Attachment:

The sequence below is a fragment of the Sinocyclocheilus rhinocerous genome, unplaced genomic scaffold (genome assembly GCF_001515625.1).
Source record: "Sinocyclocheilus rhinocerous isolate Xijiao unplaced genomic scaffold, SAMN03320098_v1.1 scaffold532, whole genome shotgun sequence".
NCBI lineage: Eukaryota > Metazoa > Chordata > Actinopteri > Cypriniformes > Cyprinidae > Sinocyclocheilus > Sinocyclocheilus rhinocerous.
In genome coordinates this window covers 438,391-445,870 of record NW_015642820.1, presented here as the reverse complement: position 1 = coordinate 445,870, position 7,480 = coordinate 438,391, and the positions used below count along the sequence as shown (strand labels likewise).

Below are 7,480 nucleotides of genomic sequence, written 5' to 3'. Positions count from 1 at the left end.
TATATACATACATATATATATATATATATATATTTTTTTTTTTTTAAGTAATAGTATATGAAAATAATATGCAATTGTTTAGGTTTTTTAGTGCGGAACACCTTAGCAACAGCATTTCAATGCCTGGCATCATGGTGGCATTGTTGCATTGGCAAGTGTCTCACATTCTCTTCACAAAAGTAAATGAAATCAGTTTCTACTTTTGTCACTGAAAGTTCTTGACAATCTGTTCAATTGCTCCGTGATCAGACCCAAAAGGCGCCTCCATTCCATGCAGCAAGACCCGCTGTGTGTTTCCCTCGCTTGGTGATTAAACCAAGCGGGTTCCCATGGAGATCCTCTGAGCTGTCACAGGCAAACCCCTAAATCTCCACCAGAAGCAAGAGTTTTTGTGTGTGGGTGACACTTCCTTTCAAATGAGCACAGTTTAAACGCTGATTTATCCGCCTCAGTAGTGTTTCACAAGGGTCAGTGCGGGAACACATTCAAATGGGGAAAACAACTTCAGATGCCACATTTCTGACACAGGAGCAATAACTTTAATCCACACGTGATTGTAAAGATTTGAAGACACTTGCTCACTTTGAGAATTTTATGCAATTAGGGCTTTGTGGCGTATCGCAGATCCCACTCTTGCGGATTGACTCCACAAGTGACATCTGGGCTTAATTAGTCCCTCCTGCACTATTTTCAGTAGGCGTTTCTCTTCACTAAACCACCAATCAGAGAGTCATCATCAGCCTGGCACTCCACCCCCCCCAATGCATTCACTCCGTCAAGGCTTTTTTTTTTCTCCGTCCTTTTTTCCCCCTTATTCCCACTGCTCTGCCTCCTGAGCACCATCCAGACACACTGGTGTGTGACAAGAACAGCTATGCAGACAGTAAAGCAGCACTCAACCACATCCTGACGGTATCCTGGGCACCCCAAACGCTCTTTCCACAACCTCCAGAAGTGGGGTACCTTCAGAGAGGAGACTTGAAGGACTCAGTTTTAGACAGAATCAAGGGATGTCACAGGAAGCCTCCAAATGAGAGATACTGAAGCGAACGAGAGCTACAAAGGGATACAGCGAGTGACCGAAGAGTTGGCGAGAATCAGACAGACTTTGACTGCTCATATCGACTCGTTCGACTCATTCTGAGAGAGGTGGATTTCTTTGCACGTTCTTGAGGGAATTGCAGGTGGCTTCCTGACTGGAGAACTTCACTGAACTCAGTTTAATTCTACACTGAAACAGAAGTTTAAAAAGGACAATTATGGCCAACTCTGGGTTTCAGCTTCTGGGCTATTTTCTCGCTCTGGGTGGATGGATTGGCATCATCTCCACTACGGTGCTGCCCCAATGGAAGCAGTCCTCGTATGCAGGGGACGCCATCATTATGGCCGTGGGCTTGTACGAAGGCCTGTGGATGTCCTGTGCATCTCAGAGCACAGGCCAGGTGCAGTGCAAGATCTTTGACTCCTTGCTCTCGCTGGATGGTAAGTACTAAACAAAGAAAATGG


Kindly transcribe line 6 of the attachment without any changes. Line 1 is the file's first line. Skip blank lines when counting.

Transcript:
TATATACATACATATATATATATATATATATATTTTTTTTTTTTTAAGTAATAGTATATGAAAATAATATGCAATTGTTTAGGTTTTTTAGTGCGGAACACCTTAGCAACAGCATTTCAATGCCTGGCATCATGGTGGCATTGTTGCATTGGCAAGTGTCTCACATTCTCTTCACAAAAGTAAATGAAATCAGTTTCTACTTTTGTCACTGAAAGTTCTTGACAATCTGTTCAATTGCTCCGTGATCAGACCCAAAAGGCGCCTCCATTCCATGCAGCAAGACCCGCTGTGTGTTTCCCTCGCTTGGTGATTAAACCAAGCGGGTTCCCATGGAGATCCTCTGAGCTGTCACAGGCAAACCCCTAAATCTCCACCAGAAGCAAGAGTTTTTGTGTGTGGGTGACACTTCCTTTCAAATGAGCACAGTTTAAACGCTGATTTATCCGCCTCAGTAGTGTTTCACAAGGGTCAGTGCGGGAACACATTCAAATGGGGAAAACAACTTCAGATGCCACATTTCTGACACAGGAGCAATAACTTTAATCCACACGTGATTGTAAAGATTTGAAGACACTTGCTCACTTTGAGAATTTTATGCAATTAGGGCTTTGTGGCGTATCGCAGATCCCACTCTTGCGGATTGACTCCACAAGTGACATCTGGGCTTAATTAGTCCCTCCTGCACTATTTTCAGTAGGCGTTTCTCTTCACTAAACCACCAATCAGAGAGTCATCATCAGCCTGGCACTCCACCCCCCCCAATGCATTCACTCCGTCAAGGCTTTTTTTTTTCTCCGTCCTTTTTTCCCCCTTATTCCCACTGCTCTGCCTCCTGAGCACCATCCAGACACACTGGTGTGTGACAAGAACAGCTATGCAGACAGTAAAGCAGCACTCAACCACATCCTGACGGTATCCTGGGCACCCCAAACGCTCTTTCCACAACCTCCAGAAGTGGGGTACCTTCAGAGAGGAGACTTGAAGGACTCAGTTTTAGACAGAATCAAGGGATGTCACAGGAAGCCTCCAAATGAGAGATACTGAAGCGAACGAGAGCTACAAAGGGATACAGCGAGTGACCGAAGAGTTGGCGAGAATCAGACAGACTTTGACTGCTCATATCGACTCGTTCGACTCATTCTGAGAGAGGTGGATTTCTTTGCACGTTCTTGAGGGAATTGCAGGTGGCTTCCTGACTGGAGAACTTCACTGAACTCAGTTTAATTCTACACTGAAACAGAAGTTTAAAAAGGACAATTATGGCCAACTCTGGGTTTCAGCTTCTGGGCTATTTTCTCGCTCTGGGTGGATGGATTGGCATCATCTCCACTACGGTGCTGCCCCAATGGAAGCAGTCCTCGTATGCAGGGGACGCCATCATTATGGCCGTGGGCTTGTACGAAGGCCTGTGGATGTCCTGTGCATCTCAGAGCACAGGCCAGGTGCAGTGCAAGATCTTTGACTCCTTGCTCTCGCTGGATGGTAAGTACTAAACAAAGAAAATGG